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Security without compromising performance

Florian Malecki, Head of Product Marketing Manager, EMEA, Dell SonicWALL

IT managers in corporate and mid-size businesses have to balance both network performance and network security concerns. While security requirements are critical to the enterprise, organisations should not have to sacrifice throughput and productivity for security.  Next-generation firewalls (NGFWs) have emerged as the solution to this thorny problem.

Earlier-generation firewalls pose a serious security risk to organisations today. Their technology has effectively become obsolete asthey fail to inspect the data payload of network packets circulated by today’s Internet criminals. Many vendors tout Stateful Packet Inspection (SPI) speeds only, but the real measure of security and performance is deep packet inspection throughput and effectiveness. To address this deficiency, many firewall vendors adopted the malware inspection approach used by traditional desktop anti-virus solutions: buffer downloaded files, then inspect for malware. The downside to this method not only introduces significant latency, it also poses significant security risks, since temporary memory storage can limit the maximum file size.

The evolution of next-generation firewalls

The SPI generation of firewalls addressed security in a world where malware was not a major issue and web pages were just documents to be read. Ports, IP addresses, and protocols were the key factors to be managed. But as the Internet evolved, the ability to deliver dynamic content from the server and client browsers introduced a wealth of applications we now call Web 2.0.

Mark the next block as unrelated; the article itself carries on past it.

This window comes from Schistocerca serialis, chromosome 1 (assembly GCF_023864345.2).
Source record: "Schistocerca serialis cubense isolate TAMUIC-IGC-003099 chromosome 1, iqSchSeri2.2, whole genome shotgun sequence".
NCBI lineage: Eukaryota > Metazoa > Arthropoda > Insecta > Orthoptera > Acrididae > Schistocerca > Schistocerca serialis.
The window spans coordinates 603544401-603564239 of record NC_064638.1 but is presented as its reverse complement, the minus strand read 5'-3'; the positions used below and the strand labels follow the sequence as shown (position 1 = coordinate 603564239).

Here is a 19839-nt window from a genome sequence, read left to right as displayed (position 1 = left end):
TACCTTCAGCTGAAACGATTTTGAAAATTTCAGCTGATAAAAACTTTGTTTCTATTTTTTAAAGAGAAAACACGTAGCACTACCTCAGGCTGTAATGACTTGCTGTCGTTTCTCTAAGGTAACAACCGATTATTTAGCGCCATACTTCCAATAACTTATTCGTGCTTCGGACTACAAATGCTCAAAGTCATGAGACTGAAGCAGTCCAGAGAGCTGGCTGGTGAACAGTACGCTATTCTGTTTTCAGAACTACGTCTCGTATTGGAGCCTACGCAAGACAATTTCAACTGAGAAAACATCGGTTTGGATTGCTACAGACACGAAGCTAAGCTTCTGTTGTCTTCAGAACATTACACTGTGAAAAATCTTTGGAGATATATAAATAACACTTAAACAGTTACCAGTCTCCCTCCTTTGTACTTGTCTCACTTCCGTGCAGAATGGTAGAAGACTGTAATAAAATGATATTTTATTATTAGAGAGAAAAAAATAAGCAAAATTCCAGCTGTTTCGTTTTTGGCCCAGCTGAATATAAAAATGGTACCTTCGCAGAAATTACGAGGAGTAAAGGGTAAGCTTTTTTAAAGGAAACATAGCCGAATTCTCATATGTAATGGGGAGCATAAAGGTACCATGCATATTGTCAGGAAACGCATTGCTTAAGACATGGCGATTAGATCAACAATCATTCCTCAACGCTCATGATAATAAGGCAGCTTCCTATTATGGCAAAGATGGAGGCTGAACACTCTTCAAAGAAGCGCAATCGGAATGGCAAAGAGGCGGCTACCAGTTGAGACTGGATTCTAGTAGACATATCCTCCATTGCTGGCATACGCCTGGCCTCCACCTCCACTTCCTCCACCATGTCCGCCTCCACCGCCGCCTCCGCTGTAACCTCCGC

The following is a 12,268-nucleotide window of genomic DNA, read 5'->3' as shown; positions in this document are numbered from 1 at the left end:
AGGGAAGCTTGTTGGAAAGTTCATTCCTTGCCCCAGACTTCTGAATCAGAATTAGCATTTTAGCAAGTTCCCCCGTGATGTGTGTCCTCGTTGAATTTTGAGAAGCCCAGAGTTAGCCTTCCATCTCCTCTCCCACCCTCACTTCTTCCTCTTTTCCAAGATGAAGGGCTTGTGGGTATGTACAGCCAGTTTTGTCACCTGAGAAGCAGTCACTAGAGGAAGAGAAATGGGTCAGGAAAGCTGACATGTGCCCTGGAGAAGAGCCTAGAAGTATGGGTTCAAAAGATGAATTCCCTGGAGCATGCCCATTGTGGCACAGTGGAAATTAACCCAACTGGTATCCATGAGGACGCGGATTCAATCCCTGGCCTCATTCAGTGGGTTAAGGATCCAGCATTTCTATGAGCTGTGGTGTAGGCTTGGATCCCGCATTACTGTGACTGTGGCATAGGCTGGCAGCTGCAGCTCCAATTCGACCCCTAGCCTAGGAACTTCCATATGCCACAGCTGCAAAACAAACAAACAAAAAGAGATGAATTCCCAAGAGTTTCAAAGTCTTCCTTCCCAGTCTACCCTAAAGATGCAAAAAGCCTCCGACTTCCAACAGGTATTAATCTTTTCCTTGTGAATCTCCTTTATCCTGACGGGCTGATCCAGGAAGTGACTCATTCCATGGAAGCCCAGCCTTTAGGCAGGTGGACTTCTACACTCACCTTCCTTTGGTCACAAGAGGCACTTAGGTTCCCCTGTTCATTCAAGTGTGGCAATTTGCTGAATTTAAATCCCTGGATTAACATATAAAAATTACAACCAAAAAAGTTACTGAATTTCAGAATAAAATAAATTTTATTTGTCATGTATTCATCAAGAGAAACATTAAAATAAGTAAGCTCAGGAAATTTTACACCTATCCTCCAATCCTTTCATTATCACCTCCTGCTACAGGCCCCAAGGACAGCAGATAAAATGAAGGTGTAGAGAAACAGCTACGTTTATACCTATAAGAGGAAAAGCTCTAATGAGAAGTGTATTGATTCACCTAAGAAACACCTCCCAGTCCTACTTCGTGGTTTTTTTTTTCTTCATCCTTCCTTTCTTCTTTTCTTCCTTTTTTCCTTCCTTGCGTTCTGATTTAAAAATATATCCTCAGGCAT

Today, applications from Salesforce.com, SharePoint to Farmville all run over TCP port 80 as well as encrypted SSL (TCP port 443). A next-generation firewall inspects the payload of packets and matches signatures for nefarious activities such as known vulnerabilities, exploit attacks, viruses and malware all on the fly. DPI also means that administrators can create very granular permit and deny rules for controlling specific applications and web sites. Since the contents of packets are inspected, exporting all sorts of statistical information is also possible, meaning administrators can now easily mine the traffic analytics to perform capacity planning, troubleshoot problems or monitor what individual employees are doing throughout the day. Today’s firewalls operate at layers, 2, 3, 4, 5, 6 and 7 of the OSI model.

What the enterprise requires

Organisations are suffering from application chaos. Network communications no longer rely simply on store-and-forward applications like email, but have expanded to include real-time collaboration tools, Web 2.0 applications, instant messenger (IM) and peer-to-peer applications, Voice over IP (VoIP), streaming media and teleconferencing, each presenting conduits for potential attacks. Many organisations cannot differentiate applications in use on their networks with legitimate business purposes from those that are not business-critical and simply draining bandwidth or plain dangerous.